Greetings from Dakar, Senegal! Yep, I’m finally here, and let me tell you, it’s been quite a ride. Sometimes I still can’t believe that I’m finally here. It took 6 years of thinking, dreaming, studying, planning (and a couple of trips that ultimately fell through), to actually see this come to fruition. It’s been a necessity to come study and work here ever since I began my graduate studies, and it’s been such a struggle to get here. It’s been horrendous trying to find (a) enough funding that would allow me to spend a significant amount of time in the country and (b) individuals and organizations that would be in a position to help me study a topic that would be unique and beneficial to my field.
Last year around this time I made a last minute trip to Utah to visit my sisters and their families. Actually, if it weren’t for their willingness to pay for me to fly out there, I wouldn’t have had the conversation that I’m about to recount. I was visiting my former BYU French professor at her home and we were discussing my masters exam (which I had taken the previous week). All of a sudden she blurted out, “Lark, when are you going to Senegal? You haven’t been able to make it over there yet, but you’ve really got to make that happen. You have to go next school year [2012-13] or else you will never get over there, not with the economy being the way it is. And if you get married in the near future, you definitely won’t be able to spend enough time over there to get anything done. Or, you may even drop the whole thing. You’ve really got to make it a priority and find a way to go.”
And she was right. I’d felt that very same thing for several years. It was getting urgent. But, like most things in life, it was a question of money. I didn’t know what to do – all of the funding opportunities that UW-Madison offered were only available to PhD students who were already writing their dissertations. Two main problems stemmed from that. I wasn’t at that point in my studies and I couldn’t start writing my dissertation without having visited the country and discovering what it was that I was going to focus my work on. Brick wall #1. None of those scholarships or fellowships offered enough money. They’d pay for my flight over the Atlantic and back, but nothing beyond that. Brick wall #2. All of the money that I had saved up to make such a trip – which was a several thousand dollars – had to be used for starting up my photography business (which I’m glad I did).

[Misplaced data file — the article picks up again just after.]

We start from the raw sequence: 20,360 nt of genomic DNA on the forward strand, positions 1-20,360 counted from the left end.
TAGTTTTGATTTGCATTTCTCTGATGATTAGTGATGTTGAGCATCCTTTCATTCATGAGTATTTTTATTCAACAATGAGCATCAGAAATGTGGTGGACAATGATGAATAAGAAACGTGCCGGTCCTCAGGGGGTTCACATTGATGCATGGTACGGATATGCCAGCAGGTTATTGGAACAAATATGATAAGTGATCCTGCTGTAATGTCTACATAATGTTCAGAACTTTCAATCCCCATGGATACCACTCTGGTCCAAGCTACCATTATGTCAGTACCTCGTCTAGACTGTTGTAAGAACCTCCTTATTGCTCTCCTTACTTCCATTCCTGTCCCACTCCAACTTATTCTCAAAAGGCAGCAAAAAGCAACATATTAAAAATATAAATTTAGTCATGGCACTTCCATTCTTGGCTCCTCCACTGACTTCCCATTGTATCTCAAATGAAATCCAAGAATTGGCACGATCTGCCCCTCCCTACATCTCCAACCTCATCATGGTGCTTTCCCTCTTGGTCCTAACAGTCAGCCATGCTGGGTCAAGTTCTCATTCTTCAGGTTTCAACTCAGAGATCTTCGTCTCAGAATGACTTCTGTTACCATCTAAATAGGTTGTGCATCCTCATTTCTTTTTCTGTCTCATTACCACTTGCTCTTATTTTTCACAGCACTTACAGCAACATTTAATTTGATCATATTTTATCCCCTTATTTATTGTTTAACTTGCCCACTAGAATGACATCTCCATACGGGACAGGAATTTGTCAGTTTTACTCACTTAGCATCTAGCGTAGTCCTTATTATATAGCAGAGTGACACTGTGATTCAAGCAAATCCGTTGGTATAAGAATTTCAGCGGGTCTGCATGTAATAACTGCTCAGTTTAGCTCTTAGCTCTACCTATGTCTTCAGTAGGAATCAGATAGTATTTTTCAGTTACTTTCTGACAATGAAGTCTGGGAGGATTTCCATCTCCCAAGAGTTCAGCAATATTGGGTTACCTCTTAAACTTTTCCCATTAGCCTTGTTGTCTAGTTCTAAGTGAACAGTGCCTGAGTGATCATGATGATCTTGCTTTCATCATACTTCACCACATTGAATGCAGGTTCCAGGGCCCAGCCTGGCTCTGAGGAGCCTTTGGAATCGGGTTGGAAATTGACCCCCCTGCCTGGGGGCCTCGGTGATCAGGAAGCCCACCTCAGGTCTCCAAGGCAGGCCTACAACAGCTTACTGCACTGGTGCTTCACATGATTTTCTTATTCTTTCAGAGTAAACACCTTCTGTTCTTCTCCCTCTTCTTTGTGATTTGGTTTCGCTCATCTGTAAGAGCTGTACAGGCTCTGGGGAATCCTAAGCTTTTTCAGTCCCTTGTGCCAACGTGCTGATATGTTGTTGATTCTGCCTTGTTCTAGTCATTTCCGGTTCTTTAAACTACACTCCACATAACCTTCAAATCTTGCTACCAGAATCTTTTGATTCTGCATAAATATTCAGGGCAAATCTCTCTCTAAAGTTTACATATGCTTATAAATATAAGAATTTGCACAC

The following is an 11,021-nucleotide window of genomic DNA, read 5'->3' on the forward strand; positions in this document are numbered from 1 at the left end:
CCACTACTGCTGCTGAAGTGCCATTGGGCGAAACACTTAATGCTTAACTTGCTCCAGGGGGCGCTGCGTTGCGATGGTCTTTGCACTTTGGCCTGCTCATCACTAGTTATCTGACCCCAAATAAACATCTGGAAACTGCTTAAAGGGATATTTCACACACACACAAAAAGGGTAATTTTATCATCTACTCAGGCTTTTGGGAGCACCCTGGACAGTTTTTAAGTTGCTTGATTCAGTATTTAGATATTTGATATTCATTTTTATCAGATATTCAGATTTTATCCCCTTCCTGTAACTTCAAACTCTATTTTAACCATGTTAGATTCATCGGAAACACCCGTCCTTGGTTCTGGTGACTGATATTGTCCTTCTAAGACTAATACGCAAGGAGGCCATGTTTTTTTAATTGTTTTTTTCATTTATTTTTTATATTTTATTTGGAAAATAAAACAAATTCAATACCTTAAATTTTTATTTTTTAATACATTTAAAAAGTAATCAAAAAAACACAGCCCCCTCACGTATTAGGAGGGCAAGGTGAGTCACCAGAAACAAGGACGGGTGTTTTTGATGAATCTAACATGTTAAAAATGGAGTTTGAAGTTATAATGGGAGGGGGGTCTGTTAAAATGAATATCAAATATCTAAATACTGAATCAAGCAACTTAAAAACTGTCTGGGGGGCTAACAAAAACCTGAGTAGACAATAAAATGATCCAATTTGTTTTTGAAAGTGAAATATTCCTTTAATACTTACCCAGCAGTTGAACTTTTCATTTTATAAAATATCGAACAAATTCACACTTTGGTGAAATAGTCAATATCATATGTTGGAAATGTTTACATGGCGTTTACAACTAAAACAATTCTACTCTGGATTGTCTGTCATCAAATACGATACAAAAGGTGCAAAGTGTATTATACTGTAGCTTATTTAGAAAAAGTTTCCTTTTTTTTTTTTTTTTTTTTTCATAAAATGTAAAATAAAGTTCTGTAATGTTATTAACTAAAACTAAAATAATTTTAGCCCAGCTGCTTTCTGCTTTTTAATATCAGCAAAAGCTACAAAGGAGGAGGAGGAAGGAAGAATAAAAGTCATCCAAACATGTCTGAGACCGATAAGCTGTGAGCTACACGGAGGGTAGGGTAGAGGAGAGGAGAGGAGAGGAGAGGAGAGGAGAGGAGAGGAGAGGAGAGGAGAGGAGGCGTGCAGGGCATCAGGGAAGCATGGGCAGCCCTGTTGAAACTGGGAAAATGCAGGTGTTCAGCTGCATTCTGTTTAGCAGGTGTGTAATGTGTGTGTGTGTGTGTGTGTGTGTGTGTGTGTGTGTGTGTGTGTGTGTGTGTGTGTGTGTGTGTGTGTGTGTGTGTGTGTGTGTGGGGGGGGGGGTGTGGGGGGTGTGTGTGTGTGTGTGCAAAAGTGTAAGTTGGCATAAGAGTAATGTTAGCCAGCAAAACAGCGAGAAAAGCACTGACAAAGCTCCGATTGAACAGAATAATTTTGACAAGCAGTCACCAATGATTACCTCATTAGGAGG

Then about two months later, that same professor received an email from the director of the international studies center and study abroad programs. He’d received information concerning the Boren Fellowship which had just approved Senegal and Wolof as one of its targeted countries and languages. That was the jist of the email. FYI y’all, the government has added Senegal to one of it’s largest fellowship programs. Being the wonderful friend and mentor that she is, she forwarded that email to me with only this simple sentence: “Have you heard about this?” That was it. Nothing else. She probably sent it to me on a whim. I don’t even think she clicked on the link that described the program. But I did. And as soon as I read through the website, I knew that this was my chance to study and work in Senegal.
So, with her help and the help of two of my UW professors, I came up with a project that tied my literary research interests to a national security issue. I came up with a plan, communicated with one of the greatest writers to come out of Senegal (who happens to be the president of a major NGO in Dakar that deals with my project), spent many hours working on the application, and bam! I was going to Senegal.
Talk about the miracle of God’s timing. When the time is right, He opens doors and makes things happen. And in this experience and in my past experiences, He makes them happen fast. You’re going about your business – sometimes struggling, sometimes not – all the while working toward a goal that seems unattainable. You think you’ll never get there because any and every possible obstacle blocks your path. And then you turn a corner and it’s staring you right in the face. It’s pretty amazing.